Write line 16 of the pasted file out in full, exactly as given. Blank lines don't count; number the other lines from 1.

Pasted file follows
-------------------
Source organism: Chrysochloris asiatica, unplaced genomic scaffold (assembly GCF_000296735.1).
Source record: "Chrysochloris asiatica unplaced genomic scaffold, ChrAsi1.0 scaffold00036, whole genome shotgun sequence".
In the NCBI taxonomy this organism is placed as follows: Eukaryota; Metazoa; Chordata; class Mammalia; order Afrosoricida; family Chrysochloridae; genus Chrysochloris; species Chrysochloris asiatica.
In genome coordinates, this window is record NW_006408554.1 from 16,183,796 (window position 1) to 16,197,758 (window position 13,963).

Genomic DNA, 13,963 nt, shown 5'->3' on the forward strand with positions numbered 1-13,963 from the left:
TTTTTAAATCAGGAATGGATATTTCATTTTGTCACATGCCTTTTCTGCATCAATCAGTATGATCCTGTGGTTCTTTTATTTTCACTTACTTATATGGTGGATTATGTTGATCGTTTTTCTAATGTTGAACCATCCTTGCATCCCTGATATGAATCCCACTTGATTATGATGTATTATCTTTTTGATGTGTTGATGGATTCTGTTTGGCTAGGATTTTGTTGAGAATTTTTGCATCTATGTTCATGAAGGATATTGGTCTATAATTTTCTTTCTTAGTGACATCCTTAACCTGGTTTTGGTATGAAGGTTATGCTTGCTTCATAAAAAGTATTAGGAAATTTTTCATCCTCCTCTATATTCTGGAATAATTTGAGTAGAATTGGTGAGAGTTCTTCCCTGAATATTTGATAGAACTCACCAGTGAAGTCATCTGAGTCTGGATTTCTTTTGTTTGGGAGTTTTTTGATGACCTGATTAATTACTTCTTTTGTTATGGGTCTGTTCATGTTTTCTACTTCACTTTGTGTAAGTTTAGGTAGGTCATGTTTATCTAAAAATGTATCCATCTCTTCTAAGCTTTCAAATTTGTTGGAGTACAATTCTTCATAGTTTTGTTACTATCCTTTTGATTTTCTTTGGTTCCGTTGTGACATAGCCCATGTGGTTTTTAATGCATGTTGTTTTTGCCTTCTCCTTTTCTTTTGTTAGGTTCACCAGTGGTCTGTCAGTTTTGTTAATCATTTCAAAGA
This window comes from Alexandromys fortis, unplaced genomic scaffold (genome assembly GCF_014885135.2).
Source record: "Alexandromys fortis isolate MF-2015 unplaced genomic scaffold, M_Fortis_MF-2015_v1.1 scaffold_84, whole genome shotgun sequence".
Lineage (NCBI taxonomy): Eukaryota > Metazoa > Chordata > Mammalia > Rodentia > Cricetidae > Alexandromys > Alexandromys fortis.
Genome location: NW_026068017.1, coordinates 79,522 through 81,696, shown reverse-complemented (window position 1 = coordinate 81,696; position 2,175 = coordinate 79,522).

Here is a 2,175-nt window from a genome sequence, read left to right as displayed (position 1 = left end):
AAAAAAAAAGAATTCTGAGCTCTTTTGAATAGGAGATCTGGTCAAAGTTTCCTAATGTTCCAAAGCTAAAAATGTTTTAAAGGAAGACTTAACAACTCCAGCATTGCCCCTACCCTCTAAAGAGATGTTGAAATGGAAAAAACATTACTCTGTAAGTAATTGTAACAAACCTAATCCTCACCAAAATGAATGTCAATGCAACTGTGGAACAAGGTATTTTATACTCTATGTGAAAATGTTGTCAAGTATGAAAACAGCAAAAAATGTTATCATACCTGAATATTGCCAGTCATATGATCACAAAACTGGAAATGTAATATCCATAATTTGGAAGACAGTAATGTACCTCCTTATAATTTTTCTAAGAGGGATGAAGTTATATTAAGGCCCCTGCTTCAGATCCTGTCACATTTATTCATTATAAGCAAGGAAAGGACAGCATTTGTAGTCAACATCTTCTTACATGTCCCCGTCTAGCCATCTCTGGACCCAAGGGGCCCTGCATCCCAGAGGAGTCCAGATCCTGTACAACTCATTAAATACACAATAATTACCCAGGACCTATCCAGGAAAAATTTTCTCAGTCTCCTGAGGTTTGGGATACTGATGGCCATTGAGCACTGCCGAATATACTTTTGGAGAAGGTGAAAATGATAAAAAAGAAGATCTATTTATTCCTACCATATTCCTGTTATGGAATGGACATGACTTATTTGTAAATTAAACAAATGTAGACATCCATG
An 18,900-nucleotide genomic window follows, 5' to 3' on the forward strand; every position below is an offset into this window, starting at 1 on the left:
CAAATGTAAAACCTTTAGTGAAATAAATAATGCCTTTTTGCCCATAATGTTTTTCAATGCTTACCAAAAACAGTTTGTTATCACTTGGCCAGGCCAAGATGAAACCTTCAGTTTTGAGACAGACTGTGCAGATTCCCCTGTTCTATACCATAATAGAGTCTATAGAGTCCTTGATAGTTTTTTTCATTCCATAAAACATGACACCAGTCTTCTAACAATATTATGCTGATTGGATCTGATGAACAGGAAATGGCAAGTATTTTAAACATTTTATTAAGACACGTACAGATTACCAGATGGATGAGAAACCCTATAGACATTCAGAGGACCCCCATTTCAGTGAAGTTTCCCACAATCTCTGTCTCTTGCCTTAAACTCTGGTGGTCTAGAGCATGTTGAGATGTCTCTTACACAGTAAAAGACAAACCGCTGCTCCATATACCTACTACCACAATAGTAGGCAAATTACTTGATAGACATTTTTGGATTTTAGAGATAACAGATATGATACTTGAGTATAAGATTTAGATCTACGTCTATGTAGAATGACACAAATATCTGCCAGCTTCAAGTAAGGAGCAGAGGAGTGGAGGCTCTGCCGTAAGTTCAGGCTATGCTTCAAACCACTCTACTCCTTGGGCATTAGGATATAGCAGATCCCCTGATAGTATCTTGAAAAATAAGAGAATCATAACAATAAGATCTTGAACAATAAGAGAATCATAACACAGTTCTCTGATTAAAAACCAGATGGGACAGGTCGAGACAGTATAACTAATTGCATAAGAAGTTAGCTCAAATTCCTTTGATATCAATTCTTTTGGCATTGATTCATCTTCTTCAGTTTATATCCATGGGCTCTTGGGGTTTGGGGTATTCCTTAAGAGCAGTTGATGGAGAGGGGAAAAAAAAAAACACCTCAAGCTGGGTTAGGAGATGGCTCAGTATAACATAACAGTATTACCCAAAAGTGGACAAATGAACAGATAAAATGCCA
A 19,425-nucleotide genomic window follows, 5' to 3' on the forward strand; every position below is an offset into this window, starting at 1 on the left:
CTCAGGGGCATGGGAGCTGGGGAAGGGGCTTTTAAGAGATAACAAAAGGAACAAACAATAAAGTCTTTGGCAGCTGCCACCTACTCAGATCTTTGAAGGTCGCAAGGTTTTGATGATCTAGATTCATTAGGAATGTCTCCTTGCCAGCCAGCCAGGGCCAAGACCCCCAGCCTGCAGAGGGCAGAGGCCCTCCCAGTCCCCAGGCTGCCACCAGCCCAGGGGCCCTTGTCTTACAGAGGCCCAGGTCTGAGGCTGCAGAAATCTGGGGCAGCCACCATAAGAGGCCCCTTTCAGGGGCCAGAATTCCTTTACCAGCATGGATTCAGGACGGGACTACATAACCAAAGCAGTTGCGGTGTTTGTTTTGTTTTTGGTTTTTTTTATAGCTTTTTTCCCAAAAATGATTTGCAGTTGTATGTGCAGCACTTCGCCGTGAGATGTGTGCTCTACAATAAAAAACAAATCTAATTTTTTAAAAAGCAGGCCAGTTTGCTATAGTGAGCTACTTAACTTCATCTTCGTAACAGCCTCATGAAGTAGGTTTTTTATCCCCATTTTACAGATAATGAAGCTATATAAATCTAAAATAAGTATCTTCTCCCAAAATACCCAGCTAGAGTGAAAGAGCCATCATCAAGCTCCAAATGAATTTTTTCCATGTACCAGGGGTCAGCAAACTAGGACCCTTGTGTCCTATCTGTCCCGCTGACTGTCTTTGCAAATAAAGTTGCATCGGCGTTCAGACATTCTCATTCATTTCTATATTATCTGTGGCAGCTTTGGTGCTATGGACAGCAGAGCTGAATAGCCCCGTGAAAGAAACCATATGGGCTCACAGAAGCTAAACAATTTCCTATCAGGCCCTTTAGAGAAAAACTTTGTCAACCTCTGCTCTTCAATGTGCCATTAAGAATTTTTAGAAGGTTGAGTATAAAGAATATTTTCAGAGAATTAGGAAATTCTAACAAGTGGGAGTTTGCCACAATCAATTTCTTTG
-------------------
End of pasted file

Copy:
CTCAGGGGCATGGGAGCTGGGGAAGGGGCTTTTAAGAGATAACAAAAGGAACAAACAATAAAGTCTTTGGCAGCTGCCACCTACTCAGATCTTTGAAGGTCGCAAGGTTTTGATGATCTAGATTCATTAGGAATGTCTCCTTGCCAGCCAGCCAGGGCCAAGACCCCCAGCCTGCAGAGGGCAGAGGCCCTCCCAGTCCCCAGGCTGCCACCAGCCCAGGGGCCCTTGTCTTACAGAGGCCCAGGTCTGAGGCTGCAGAAATCTGGGGCAGCCACCATAAGAGGCCCCTTTCAGGGGCCAGAATTCCTTTACCAGCATGGATTCAGGACGGGACTACATAACCAAAGCAGTTGCGGTGTTTGTTTTGTTTTTGGTTTTTTTTATAGCTTTTTTCCCAAAAATGATTTGCAGTTGTATGTGCAGCACTTCGCCGTGAGATGTGTGCTCTACAATAAAAAACAAATCTAATTTTTTAAAAAGCAGGCCAGTTTGCTATAGTGAGCTACTTAACTTCATCTTCGTAACAGCCTCATGAAGTAGGTTTTTTATCCCCATTTTACAGATAATGAAGCTATATAAATCTAAAATAAGTATCTTCTCCCAAAATACCCAGCTAGAGTGAAAGAGCCATCATCAAGCTCCAAATGAATTTTTTCCATGTACCAGGGGTCAGCAAACTAGGACCCTTGTGTCCTATCTGTCCCGCTGACTGTCTTTGCAAATAAAGTTGCATCGGCGTTCAGACATTCTCATTCATTTCTATATTATCTGTGGCAGCTTTGGTGCTATGGACAGCAGAGCTGAATAGCCCCGTGAAAGAAACCATATGGGCTCACAGAAGCTAAACAATTTCCTATCAGGCCCTTTAGAGAAAAACTTTGTCAACCTCTGCTCTTCAATGTGCCATTAAGAATTTTTAGAAGGTTGAGTATAAAGAATATTTTCAGAGAATTAGGAAATTCTAACAAGTGGGAGTTTGCCACAATCAATTTCTTTG